Let $X_1$ and $X_2$ be i.i.d. random variables from a distribution $D$ on the real numbers with finite variance (and therefore finite mean). Assume that the probability of $X_i = 0$ is $0$. Must it be true that $$ \mathbb{E}\left[ \frac{X_1 X_2}{X_1^2 + X_2^2} \right] \ge 0? $$ If not, what is the infimum over all such distributions of this expectation?


The expectation is always finite. It is possible for the expectation to be $0$, when $D$ is symmetric about $0$. My conjecture is that this expectation is necessarily nonnegative. Of course without the denominator, $\mathbb{E}[X_1 X_2] = \mathbb{E}[X_1] \cdot \mathbb{E}[X_2] = \mu^2 \ge 0$. But with the denominator, it is not so clear.

I imagine this may be very elementary: I am not an expert in most inequalities used in probability theory.

I tried expanding the fraction with partial fractions over the complex numbers, getting $$ \frac{X_1 X_2}{X_1^2 + X_2^2} = \frac{\tfrac12 X_2}{X_1 + i X_2} + \frac{\tfrac12 X_2}{X_1 - i X_2}, $$ but I don't have an idea for how to evaluate these expectations, either.

This question is a result of my previous question. Specifically we can write $$ \mathbb{E}\left[ \frac{(X_1 + X_2)^2}{X_1^2 + X_2^2}\right] = 1 + 2 \cdot \mathbb{E}\left[ \frac{X_1 X_2}{X_1^2 + X_2^2} \right], $$ and in the answer to my previous question it seemed to be the case that the former expectation never goes below $1$. This is equivalent to the present question about the latter expectation.

  • $\begingroup$ What does your second sentence mean? $\endgroup$ – Ted Shifrin Aug 24 '18 at 17:58
  • 1
    $\begingroup$ @TedShifrin Probability of $0$ under distribution $D$ is $0$. (Necessary to prevent division by $0$). What is unclear about it currently? $\endgroup$ – 6005 Aug 24 '18 at 18:02
  • 1
    $\begingroup$ Oh, sorry, I misread it. Thanks. $\endgroup$ – Ted Shifrin Aug 24 '18 at 18:17

One can check that the `kernel' $k(u,v)=uv/(u^2+v^2)$ is positive semidefinite. For instance by noting that $$\tag{1}k(u,v)=\int_0^\infty (ue^{-u^2x})(ve^{-v^2x})\,dx.$$ See this wikipedia article for basic facts about these functions.

The desired inequality is a direct consequence of this: your expectation, $\mathbb Ek(X_1,X_2)$ is one of the quadratic expressions guaranteed to be non-negative by the PSD property of $k$, or is approximated by such expressions.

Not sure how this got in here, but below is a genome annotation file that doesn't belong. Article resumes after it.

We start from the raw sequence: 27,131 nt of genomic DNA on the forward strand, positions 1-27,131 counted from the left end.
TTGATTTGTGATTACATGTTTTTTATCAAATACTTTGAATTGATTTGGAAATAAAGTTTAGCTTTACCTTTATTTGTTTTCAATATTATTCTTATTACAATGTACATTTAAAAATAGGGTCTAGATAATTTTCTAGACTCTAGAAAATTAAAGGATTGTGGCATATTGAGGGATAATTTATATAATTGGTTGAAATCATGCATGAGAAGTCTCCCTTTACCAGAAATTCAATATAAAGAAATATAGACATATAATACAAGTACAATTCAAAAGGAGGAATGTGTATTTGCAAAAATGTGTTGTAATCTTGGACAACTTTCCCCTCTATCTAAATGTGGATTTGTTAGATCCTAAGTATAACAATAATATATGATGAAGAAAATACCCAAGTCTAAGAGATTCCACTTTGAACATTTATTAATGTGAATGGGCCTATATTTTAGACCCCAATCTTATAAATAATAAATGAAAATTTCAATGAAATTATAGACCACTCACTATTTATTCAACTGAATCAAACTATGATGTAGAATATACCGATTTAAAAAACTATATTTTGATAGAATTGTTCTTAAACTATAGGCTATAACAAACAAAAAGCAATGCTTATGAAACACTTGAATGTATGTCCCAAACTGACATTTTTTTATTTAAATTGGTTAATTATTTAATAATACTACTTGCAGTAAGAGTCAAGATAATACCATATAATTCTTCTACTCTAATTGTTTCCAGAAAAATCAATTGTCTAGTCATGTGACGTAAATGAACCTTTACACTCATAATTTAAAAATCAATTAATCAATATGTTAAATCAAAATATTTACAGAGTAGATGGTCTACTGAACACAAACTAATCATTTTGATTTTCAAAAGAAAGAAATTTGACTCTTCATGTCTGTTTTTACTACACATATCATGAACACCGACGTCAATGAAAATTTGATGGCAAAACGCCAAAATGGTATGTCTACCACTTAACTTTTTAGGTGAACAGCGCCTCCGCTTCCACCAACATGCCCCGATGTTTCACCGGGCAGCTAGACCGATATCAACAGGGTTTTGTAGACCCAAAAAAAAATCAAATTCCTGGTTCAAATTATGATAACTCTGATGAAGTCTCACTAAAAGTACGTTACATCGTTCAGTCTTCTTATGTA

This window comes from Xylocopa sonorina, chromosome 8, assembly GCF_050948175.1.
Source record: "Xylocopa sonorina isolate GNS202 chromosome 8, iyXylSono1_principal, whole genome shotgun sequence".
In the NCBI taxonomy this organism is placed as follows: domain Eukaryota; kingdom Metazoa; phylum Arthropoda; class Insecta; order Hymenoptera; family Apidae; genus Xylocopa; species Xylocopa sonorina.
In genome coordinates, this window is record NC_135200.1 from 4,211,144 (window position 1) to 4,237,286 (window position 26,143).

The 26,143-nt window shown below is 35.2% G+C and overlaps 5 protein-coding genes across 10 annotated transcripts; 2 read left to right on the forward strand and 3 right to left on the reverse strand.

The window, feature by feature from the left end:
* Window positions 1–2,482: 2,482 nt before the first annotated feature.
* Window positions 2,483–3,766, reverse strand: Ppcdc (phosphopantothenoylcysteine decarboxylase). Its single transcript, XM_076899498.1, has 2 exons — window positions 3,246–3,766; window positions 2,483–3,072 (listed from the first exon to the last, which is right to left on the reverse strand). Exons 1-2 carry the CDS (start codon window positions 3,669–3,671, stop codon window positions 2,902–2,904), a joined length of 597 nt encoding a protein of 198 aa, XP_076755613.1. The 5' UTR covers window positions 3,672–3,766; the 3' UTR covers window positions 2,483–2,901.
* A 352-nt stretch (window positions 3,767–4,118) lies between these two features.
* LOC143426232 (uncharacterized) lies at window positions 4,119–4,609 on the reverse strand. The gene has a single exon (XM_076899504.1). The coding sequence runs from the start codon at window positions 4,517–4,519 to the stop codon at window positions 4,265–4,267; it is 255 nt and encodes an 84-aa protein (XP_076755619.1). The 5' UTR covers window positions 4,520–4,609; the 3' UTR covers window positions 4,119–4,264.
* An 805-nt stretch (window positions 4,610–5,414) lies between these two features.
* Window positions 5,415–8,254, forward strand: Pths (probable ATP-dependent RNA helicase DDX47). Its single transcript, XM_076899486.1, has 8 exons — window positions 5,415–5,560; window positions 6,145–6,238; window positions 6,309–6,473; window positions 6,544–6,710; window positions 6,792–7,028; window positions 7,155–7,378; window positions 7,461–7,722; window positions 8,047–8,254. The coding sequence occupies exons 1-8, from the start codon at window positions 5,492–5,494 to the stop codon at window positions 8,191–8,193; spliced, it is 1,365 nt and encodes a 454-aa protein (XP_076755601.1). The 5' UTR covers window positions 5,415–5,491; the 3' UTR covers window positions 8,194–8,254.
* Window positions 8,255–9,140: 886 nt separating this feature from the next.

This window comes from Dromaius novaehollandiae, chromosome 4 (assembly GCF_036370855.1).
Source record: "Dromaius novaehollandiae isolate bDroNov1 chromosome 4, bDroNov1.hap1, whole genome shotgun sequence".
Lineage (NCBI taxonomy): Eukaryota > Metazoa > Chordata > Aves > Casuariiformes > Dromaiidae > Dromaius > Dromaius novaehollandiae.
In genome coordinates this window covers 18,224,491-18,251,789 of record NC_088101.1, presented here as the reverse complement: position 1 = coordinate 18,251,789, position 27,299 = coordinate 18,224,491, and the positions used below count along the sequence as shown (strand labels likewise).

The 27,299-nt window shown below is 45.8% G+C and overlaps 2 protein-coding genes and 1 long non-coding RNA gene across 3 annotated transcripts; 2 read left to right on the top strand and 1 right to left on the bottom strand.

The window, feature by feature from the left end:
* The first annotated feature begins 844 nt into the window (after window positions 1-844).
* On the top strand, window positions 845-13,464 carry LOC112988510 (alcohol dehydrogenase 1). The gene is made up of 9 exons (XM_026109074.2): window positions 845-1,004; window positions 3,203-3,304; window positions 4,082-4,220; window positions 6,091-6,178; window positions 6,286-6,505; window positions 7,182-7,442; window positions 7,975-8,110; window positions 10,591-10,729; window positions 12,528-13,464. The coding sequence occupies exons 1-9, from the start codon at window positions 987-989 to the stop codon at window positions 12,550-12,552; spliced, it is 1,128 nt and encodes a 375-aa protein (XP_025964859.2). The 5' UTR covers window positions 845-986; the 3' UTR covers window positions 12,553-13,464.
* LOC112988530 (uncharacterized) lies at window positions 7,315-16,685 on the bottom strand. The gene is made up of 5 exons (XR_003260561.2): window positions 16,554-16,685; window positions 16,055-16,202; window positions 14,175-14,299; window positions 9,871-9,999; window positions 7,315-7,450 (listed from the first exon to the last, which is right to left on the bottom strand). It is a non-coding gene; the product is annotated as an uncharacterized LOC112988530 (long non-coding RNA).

In greater detail: Since the finitely supported probability measures are dense in the space of all probability measures on $\mathbb R$, in the weak topology, there exists a sequence of finitely supported probability measures $P_n$ converging weakly to the probability distribution of $X_1$. Since $k$ is continuous and bounded, we have $$\mathbb E k(X_1,X_2) = \lim_n \iint k(u,v) P_n(du) P_n(dv).$$ Assume $P_n$ assigns measure $p_i$ to $u_i$, for finitely many values of $i$ (I'm suppressing the notation for the dependence on $n$ here), so $P_n = \sum_i p_i \delta_{u_i}$. Then $\iint k(u,v) P_n(du) P_n(dv)=\sum_{i,j} p_i p_j k(u_i,u_j);$ this latter quantity is known to the non-negative by the positive definiteness of $k$. So $\mathbb E k(X_1,X_2)$ is the limit of non-negative quantities, so is also non-negative.

Another way of using the integral representation (1) above is to notice that $$\mathbb E k(X_1,X_2)= \int_0^\infty \mathbb E(X_1\exp(-tX_1^2))\, \mathbb E(X_1\exp(-tX_2^2))\,dx = \int_0^\infty \left(\mathbb E X_1\exp(-t X_1^2)\right)^2\,dt\ge 0.$$ One needs to use something like the Tonelli theorem to justify the equation here.

  • $\begingroup$ Thanks! So: we define $f_u: [0,\infty) \to \mathbb{R}$ by $f_u(x) = ue^{-u^2 x}$, we note that $f_u \in L^2$ and $k(u,v) = \langle f_u, f_v \rangle$. Then we know that any such-defined kernel function is positive semidefinite by this definition since $\sum_{i,j=1}^n c_i c_j k(u_i,v_j) = \langle \sum_i c_i f_{u_i}, \sum_j c_j f_{u_j} \rangle = \| \sum_i c_i f_{u_i} \|_2^2$. Finally the desired expectation is $\mathbb{E}[k(X_1, X_2)] = \int \int k(x_1, x_2) d \mu \; d \mu$, ... $\endgroup$ – 6005 Aug 26 '18 at 15:32
  • $\begingroup$ ... which is nonnegative. Do you have a reference or name for this last theorem -- i.e. that this is "one of the quadratic expressions guaranteed to be nonnegative by the PSD property of $k$"? $\endgroup$ – 6005 Aug 26 '18 at 15:33
  • 1
    $\begingroup$ Yes, I agree with your detail in your first comment. I have added stuff to my answer, giving one way to fill in the dots. Some huffing and puffing is needed somewhere; I hope this is not excessive. $\endgroup$ – kimchi lover Aug 26 '18 at 16:02
  • $\begingroup$ Thanks a lot for your answer. $\endgroup$ – 6005 Aug 26 '18 at 16:37

Your Answer

By clicking “Post Your Answer”, you agree to our terms of service, privacy policy and cookie policy

Not the answer you're looking for? Browse other questions tagged or ask your own question.